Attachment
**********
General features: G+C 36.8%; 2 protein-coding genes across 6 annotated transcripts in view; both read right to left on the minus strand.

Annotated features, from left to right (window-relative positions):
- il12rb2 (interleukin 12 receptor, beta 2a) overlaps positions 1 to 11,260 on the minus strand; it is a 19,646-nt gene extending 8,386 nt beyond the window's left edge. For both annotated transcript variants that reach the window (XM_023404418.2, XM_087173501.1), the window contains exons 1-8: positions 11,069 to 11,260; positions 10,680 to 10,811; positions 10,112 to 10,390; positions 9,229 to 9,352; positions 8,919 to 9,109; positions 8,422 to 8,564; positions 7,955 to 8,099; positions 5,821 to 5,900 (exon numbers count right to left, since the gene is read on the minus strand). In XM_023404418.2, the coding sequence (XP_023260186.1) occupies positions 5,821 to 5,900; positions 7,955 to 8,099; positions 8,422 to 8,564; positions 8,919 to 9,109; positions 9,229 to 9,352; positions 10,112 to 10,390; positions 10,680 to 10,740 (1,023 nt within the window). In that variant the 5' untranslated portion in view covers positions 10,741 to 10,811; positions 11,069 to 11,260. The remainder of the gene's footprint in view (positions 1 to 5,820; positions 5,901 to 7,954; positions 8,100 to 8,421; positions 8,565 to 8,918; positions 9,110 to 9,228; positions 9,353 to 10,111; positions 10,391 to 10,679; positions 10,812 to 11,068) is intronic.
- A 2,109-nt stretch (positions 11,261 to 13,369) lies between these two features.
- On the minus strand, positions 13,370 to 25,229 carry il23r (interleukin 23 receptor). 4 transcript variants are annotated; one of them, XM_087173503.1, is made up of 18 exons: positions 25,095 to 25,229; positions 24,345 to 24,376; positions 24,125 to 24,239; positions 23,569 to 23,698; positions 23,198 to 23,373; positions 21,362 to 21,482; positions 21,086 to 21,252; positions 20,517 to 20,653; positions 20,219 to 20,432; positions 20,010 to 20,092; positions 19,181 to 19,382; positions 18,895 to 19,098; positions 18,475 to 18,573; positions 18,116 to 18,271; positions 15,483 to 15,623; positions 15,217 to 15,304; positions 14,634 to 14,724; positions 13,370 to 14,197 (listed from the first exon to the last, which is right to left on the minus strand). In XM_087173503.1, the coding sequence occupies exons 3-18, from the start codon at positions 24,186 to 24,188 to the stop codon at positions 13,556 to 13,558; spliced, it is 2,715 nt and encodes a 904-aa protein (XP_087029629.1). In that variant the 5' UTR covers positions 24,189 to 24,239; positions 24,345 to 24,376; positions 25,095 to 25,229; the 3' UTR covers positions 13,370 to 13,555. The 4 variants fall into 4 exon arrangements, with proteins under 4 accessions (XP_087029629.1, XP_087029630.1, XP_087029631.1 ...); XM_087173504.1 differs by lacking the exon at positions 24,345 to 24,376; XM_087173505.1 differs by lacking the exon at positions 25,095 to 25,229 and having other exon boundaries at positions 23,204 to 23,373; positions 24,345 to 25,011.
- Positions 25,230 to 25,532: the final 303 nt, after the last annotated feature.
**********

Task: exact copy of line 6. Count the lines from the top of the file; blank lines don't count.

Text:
- Positions 25,230 to 25,532: the final 303 nt, after the last annotated feature.